Vaccines and Preventable Diseases:
Hepatitis B In-Short
A disease of the liver caused by hepatitis B virus
Potentially none when first infected (likelihood of early symptoms decreases with the person's age)
If present: yellow skin or eyes, tiredness, stomach ache, loss of appetite, nausea, or joint pain
The younger the person, the greater the likelihood of staying infected and having life-long liver problems, such as scarring of the liver and liver cancer
Spread through contact with the blood of an infected person or by having sex with an infected person
Hepatitis B vaccine is will prevent this disease.
Does my child need this vaccine?
- All children should get their first dose of hepatitis B vaccine at birth and should have completed the vaccine series by 6 through 18 months of age.
- Children and adolescents through 18 years of age who did not get the vaccine when they were younger should also be vaccinated.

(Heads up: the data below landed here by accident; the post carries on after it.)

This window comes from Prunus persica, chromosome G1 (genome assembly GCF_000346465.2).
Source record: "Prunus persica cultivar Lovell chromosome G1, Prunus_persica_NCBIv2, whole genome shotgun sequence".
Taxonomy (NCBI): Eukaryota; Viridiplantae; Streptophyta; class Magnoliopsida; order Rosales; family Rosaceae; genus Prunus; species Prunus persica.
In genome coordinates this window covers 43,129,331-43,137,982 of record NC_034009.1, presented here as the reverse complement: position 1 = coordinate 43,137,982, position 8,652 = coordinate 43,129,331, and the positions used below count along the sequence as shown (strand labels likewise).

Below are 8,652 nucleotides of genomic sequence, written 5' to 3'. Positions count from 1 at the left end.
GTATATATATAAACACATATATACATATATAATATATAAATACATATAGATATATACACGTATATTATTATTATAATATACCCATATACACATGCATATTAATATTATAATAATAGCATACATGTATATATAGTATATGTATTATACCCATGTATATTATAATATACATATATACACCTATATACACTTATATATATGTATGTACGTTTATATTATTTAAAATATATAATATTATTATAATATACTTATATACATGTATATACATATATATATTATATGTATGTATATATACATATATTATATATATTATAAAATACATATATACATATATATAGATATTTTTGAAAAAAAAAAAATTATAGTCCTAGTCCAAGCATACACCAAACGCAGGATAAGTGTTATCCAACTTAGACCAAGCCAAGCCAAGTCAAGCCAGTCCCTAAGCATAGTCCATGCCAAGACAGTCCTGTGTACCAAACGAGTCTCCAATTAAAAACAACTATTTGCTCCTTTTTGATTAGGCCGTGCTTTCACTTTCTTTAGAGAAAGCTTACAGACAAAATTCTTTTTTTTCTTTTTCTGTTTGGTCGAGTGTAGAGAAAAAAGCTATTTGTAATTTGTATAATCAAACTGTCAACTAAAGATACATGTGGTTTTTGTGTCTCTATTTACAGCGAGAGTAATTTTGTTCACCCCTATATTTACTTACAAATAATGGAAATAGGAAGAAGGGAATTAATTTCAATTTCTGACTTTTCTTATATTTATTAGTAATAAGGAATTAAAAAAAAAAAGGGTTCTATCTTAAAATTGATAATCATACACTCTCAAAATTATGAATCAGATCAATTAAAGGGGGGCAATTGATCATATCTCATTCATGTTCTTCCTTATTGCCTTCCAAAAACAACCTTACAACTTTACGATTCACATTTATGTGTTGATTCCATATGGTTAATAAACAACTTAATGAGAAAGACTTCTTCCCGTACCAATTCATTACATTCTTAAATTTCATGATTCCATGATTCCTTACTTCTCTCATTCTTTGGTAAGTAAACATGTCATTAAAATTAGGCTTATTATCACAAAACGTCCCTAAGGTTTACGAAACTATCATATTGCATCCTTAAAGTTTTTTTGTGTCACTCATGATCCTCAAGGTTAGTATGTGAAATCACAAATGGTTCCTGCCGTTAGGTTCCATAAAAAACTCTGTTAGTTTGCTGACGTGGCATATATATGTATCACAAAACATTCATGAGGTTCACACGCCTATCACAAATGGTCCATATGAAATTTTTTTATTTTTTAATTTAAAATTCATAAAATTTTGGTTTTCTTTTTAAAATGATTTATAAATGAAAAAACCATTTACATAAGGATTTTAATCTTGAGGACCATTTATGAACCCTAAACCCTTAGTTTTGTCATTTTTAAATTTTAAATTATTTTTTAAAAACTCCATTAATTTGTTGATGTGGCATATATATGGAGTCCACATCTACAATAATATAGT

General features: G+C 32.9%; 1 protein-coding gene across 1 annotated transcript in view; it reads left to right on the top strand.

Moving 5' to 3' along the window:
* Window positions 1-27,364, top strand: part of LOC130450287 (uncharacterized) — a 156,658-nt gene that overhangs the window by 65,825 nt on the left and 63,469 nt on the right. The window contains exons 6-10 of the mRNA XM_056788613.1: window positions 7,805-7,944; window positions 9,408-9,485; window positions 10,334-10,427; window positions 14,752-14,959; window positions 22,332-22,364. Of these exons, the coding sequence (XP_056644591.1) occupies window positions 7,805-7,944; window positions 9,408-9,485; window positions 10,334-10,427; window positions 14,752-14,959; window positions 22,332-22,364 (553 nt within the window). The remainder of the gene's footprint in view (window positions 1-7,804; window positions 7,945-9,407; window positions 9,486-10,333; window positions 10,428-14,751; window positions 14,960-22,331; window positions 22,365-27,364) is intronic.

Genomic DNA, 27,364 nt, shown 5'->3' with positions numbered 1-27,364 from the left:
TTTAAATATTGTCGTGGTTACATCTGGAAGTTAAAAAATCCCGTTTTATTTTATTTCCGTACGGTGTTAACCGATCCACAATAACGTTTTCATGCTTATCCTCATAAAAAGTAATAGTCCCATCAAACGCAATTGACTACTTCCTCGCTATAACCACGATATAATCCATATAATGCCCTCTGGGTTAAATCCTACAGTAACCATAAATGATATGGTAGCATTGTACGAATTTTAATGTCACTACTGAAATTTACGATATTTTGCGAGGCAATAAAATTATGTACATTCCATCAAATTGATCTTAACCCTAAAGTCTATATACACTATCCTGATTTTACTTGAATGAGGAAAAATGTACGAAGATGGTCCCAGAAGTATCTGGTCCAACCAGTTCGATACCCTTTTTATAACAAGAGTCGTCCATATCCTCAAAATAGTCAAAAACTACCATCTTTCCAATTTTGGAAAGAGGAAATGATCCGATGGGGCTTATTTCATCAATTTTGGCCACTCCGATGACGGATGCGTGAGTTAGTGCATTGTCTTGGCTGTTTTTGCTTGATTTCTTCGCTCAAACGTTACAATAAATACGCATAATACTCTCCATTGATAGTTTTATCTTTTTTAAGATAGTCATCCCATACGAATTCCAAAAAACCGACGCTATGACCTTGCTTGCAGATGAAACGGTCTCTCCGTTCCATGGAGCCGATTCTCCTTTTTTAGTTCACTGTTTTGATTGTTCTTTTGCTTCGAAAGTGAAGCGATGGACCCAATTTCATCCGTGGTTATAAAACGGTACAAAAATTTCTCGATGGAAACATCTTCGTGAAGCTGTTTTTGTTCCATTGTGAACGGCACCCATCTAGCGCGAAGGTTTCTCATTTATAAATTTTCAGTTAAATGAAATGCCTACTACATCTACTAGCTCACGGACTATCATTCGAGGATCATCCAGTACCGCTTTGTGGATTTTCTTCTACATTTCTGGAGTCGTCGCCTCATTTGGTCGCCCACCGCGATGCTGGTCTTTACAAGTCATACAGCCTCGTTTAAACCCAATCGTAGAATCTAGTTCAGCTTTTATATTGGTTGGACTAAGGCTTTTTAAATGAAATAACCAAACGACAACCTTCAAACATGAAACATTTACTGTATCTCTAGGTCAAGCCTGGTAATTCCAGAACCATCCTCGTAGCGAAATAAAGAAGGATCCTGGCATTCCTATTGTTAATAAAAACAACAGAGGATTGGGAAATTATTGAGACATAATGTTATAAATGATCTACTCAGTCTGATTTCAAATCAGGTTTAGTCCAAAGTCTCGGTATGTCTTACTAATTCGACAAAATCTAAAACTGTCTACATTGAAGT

As an adult, do I need this vaccine?
You should get the hepatitis B vaccine if:
- You have sex with or live in the same house as a person with hepatitis B virus infection.
- You have sex with more than one partner.
- You seek care in a clinic for sexually transmitted diseases, HIV testing or treatment, or drug treatment.
- You are a man who has sex with other men.
- You inject drugs.
- You have a job that involves contact with human blood*.
- You are on the staff of, or a client in, an institution for the developmentally disabled*.
- You are a hemodialysis patient or have end-stage renal disease.
- You have HIV infection.
- You are a dialysis patient.
- You have chronic liver disease.
- You have diabetes and are under age 60.
- You live or travel for more than 6 months a year in countries where hepatitis B is common.
- You seek care in a clinic for sexually transmitted diseases, HIV testing, or drug treatment.
- You are a prisoner in a correctional facility.
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Content last reviewed on May 29, 2007
Content Source: National Center for Immunization and Respiratory Diseases